As long as your daughter is out of a "baby container" ;-) they should both be supervised like hawks. One mom or the other should keep eyes on the two of them at all times and as soon as the older baby moves toward the younger, be ready to intervene and steer her away. Redirect. At 18 months she should understand a lot... her receptive language should be really good and much better than anyone gives her credit for. Therefore, tell her directly that she may not push the baby down.

"McNehvayuh, you may not push the baby. If you push her, it will hurt her and you will not be allowed to play with her."

Then follow through with removing the older child from the situation for a few minutes. After enough times of that, she'll get the message. Three strikes and she's out, too... so if she does it three times in one play date then she's done and before the third time she gets warned that she'll have to end the play date.

"McNehvayuh, you may NOT push the baby. If you push her one more time, we're leaving."

Then follow through.

1 mom found this helpful


answers from Duluth on

Wow, lots of negativity! As the mother of some of those aggressive children who push and fight, I'd encourage both you and her to stick with it. My daughter was the pusher with the girl across the street who was 4 months younger. And, in both of our cases, that was one of our rather limited chances to get out too (both being new in town). I agree with the responder who said the 18 month old understands more than people give her credit for, so keep using the verbals--she needs it from you and her mom, assuming mom is on the same page as you, which is sounds like she is. I would also recommend saying something quickly and firmly, and then ignoring it--don't give her attention. If mom is amenable, perhaps even a timeout--for as long as she'll last up to a minute--would work. I'm not a big fan of timeouts, believing we don't use them for their intended purpose, but in this case, the purpose IS to separate the two and to remove the attention from the pusher. Ultimately, I agree with those who said it's developmental. My kids are extremly physical: snuggly, inclined toward hitting, pushing, love wrestling, and NEED physical contact in their day. They express love physically; they also express anger physically. At 18 months it's hard to say whether that's the case or whether she's just 18 months, but if it's the latter, she will need a lot of work before it sinks in...and, as the mom of kids like that, I know I appreciate the people willing to put up with my little aggressors while they're learning to be appropriate and to channel their anger into better responses.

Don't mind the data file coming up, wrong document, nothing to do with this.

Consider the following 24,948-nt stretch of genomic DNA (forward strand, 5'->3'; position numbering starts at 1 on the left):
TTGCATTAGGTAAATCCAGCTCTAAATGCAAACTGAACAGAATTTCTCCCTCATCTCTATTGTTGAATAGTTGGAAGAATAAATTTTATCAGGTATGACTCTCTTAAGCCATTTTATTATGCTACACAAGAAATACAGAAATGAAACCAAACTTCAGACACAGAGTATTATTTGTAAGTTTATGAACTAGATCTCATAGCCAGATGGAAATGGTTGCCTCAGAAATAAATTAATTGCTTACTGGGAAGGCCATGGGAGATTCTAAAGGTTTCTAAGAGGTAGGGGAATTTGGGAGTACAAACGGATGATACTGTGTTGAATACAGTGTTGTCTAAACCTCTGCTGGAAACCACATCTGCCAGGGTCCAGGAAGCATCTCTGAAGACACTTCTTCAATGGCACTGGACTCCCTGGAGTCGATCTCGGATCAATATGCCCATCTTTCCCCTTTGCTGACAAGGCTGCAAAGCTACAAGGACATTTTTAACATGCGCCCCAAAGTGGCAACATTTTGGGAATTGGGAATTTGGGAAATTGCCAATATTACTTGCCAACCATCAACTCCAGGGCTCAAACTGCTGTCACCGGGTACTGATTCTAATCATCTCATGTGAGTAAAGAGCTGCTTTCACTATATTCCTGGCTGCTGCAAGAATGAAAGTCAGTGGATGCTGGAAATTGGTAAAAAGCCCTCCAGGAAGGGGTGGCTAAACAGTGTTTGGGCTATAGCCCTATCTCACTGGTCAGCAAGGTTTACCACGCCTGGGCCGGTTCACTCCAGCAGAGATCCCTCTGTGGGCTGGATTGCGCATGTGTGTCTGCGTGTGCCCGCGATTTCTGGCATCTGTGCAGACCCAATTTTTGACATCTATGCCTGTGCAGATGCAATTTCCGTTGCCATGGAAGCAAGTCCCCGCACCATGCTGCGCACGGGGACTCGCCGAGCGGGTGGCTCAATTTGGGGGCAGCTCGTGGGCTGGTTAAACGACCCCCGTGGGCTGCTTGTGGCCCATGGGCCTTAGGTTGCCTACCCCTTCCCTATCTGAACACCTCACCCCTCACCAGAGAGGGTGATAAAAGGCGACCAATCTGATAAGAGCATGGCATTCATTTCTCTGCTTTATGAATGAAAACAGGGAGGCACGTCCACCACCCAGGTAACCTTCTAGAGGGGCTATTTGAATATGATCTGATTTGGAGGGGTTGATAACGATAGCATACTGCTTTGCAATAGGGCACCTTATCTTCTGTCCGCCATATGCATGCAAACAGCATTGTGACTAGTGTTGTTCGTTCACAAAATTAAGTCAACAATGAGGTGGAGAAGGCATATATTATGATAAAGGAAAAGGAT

answers from New York on

You just need to stay on top of them!!!


answers from New York on

Can you give the 18 month old a big greeting when you arrive? Pick her up if she will let you. Hug her and fuss over her as if you only came to see her. Bring her a sticker, an M and M, a toy from dollar store. See if that helps the jealousy.
Bring something cool for the 18 month old to keep her busy, Give edible play dough or finger paint. Paint with water books and paint brush.
Go when the 18 month old is napping.
Use the play pen for a time out for the 18 month old as needed.



answers from Minneapolis on

You should join some ECFE classes in your area! Such fun time for you and your little one!



answers from Wausau on

Honestly, it is what 18 month olds tend to do until they learn otherwise.. The only fix for it at the immediate moment is constant supervision. Don't give it an opportunity to happen. An adult should have an eye on it at all times, in close enough proximity to be able to anticipate and stop it, then redirect the toddler.

If your friend is directing her attention elsewhere instead of supervising when you use the bathroom, you'll have to take your daughter with you.